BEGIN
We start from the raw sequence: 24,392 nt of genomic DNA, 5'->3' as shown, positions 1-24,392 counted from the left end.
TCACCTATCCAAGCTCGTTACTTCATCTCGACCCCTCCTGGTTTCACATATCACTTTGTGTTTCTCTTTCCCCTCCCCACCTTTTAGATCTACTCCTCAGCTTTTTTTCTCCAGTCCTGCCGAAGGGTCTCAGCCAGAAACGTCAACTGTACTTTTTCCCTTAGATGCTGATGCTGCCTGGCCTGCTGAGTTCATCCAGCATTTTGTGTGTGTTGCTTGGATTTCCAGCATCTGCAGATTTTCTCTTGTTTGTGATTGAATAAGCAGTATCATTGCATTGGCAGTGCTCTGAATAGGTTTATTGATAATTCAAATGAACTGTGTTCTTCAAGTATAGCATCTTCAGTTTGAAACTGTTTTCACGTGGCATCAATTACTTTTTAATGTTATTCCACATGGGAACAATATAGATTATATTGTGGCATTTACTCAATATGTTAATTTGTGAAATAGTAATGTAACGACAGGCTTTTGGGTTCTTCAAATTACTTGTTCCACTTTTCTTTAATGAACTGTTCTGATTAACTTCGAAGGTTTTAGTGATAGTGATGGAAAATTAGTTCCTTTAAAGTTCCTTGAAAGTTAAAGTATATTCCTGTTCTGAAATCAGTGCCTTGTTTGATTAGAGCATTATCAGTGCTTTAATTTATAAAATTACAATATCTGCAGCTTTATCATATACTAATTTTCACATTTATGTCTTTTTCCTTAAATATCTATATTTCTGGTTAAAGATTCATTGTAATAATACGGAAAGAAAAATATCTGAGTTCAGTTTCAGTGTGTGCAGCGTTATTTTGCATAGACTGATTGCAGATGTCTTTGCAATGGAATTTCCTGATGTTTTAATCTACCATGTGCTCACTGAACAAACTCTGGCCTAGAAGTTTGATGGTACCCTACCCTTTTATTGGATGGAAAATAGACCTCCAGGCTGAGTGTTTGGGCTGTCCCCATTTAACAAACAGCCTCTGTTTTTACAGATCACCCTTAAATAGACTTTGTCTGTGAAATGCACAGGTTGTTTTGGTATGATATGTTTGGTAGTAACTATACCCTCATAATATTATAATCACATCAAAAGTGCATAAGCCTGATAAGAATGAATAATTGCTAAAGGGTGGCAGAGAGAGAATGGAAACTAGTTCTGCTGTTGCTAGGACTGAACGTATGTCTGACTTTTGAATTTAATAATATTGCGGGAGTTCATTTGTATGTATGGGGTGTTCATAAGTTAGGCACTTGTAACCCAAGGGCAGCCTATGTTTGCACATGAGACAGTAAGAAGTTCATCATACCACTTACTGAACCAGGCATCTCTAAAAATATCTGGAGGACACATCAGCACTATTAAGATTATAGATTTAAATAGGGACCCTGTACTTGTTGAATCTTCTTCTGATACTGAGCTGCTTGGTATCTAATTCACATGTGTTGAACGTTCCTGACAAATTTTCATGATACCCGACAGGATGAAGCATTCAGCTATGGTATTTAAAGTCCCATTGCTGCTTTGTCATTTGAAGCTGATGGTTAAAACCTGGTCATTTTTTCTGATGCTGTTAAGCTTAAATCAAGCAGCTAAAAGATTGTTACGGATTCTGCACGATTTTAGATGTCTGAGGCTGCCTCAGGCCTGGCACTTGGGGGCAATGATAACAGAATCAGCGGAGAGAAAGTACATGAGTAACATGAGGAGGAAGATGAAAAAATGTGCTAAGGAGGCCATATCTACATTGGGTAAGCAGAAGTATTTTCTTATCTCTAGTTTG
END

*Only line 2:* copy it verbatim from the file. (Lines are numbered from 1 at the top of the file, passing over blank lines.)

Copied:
TCACCTATCCAAGCTCGTTACTTCATCTCGACCCCTCCTGGTTTCACATATCACTTTGTGTTTCTCTTTCCCCTCCCCACCTTTTAGATCTACTCCTCAGCTTTTTTTCTCCAGTCCTGCCGAAGGGTCTCAGCCAGAAACGTCAACTGTACTTTTTCCCTTAGATGCTGATGCTGCCTGGCCTGCTGAGTTCATCCAGCATTTTGTGTGTGTTGCTTGGATTTCCAGCATCTGCAGATTTTCTCTTGTTTGTGATTGAATAAGCAGTATCATTGCATTGGCAGTGCTCTGAATAGGTTTATTGATAATTCAAATGAACTGTGTTCTTCAAGTATAGCATCTTCAGTTTGAAACTGTTTTCACGTGGCATCAATTACTTTTTAATGTTATTCCACATGGGAACAATATAGATTATATTGTGGCATTTACTCAATATGTTAATTTGTGAAATAGTAATGTAACGACAGGCTTTTGGGTTCTTCAAATTACTTGTTCCACTTTTCTTTAATGAACTGTTCTGATTAACTTCGAAGGTTTTAGTGATAGTGATGGAAAATTAGTTCCTTTAAAGTTCCTTGAAAGTTAAAGTATATTCCTGTTCTGAAATCAGTGCCTTGTTTGATTAGAGCATTATCAGTGCTTTAATTTATAAAATTACAATATCTGCAGCTTTATCATATACTAATTTTCACATTTATGTCTTTTTCCTTAAATATCTATATTTCTGGTTAAAGATTCATTGTAATAATACGGAAAGAAAAATATCTGAGTTCAGTTTCAGTGTGTGCAGCGTTATTTTGCATAGACTGATTGCAGATGTCTTTGCAATGGAATTTCCTGATGTTTTAATCTACCATGTGCTCACTGAACAAACTCTGGCCTAGAAGTTTGATGGTACCCTACCCTTTTATTGGATGGAAAATAGACCTCCAGGCTGAGTGTTTGGGCTGTCCCCATTTAACAAACAGCCTCTGTTTTTACAGATCACCCTTAAATAGACTTTGTCTGTGAAATGCACAGGTTGTTTTGGTATGATATGTTTGGTAGTAACTATACCCTCATAATATTATAATCACATCAAAAGTGCATAAGCCTGATAAGAATGAATAATTGCTAAAGGGTGGCAGAGAGAGAATGGAAACTAGTTCTGCTGTTGCTAGGACTGAACGTATGTCTGACTTTTGAATTTAATAATATTGCGGGAGTTCATTTGTATGTATGGGGTGTTCATAAGTTAGGCACTTGTAACCCAAGGGCAGCCTATGTTTGCACATGAGACAGTAAGAAGTTCATCATACCACTTACTGAACCAGGCATCTCTAAAAATATCTGGAGGACACATCAGCACTATTAAGATTATAGATTTAAATAGGGACCCTGTACTTGTTGAATCTTCTTCTGATACTGAGCTGCTTGGTATCTAATTCACATGTGTTGAACGTTCCTGACAAATTTTCATGATACCCGACAGGATGAAGCATTCAGCTATGGTATTTAAAGTCCCATTGCTGCTTTGTCATTTGAAGCTGATGGTTAAAACCTGGTCATTTTTTCTGATGCTGTTAAGCTTAAATCAAGCAGCTAAAAGATTGTTACGGATTCTGCACGATTTTAGATGTCTGAGGCTGCCTCAGGCCTGGCACTTGGGGGCAATGATAACAGAATCAGCGGAGAGAAAGTACATGAGTAACATGAGGAGGAAGATGAAAAAATGTGCTAAGGAGGCCATATCTACATTGGGTAAGCAGAAGTATTTTCTTATCTCTAGTTTG